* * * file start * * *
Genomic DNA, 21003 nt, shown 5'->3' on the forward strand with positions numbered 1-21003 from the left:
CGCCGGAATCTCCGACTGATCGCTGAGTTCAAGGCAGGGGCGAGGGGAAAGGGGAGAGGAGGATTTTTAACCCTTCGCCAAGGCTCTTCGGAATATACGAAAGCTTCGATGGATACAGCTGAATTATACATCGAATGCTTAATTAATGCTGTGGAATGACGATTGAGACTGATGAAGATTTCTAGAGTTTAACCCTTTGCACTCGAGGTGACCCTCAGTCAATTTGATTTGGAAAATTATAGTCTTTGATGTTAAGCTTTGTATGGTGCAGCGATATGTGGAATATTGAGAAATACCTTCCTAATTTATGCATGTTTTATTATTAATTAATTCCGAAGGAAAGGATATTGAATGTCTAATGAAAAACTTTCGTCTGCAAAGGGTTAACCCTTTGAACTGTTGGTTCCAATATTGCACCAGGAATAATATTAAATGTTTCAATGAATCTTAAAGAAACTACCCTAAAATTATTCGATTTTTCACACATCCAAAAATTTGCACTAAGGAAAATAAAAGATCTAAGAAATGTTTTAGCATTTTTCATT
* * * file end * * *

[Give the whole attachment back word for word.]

Genomic DNA, 21003 nt, shown 5'->3' on the forward strand with positions numbered 1-21003 from the left:
CGCCGGAATCTCCGACTGATCGCTGAGTTCAAGGCAGGGGCGAGGGGAAAGGGGAGAGGAGGATTTTTAACCCTTCGCCAAGGCTCTTCGGAATATACGAAAGCTTCGATGGATACAGCTGAATTATACATCGAATGCTTAATTAATGCTGTGGAATGACGATTGAGACTGATGAAGATTTCTAGAGTTTAACCCTTTGCACTCGAGGTGACCCTCAGTCAATTTGATTTGGAAAATTATAGTCTTTGATGTTAAGCTTTGTATGGTGCAGCGATATGTGGAATATTGAGAAATACCTTCCTAATTTATGCATGTTTTATTATTAATTAATTCCGAAGGAAAGGATATTGAATGTCTAATGAAAAACTTTCGTCTGCAAAGGGTTAACCCTTTGAACTGTTGGTTCCAATATTGCACCAGGAATAATATTAAATGTTTCAATGAATCTTAAAGAAACTACCCTAAAATTATTCGATTTTTCACACATCCAAAAATTTGCACTAAGGAAAATAAAAGATCTAAGAAATGTTTTAGCATTTTTCATT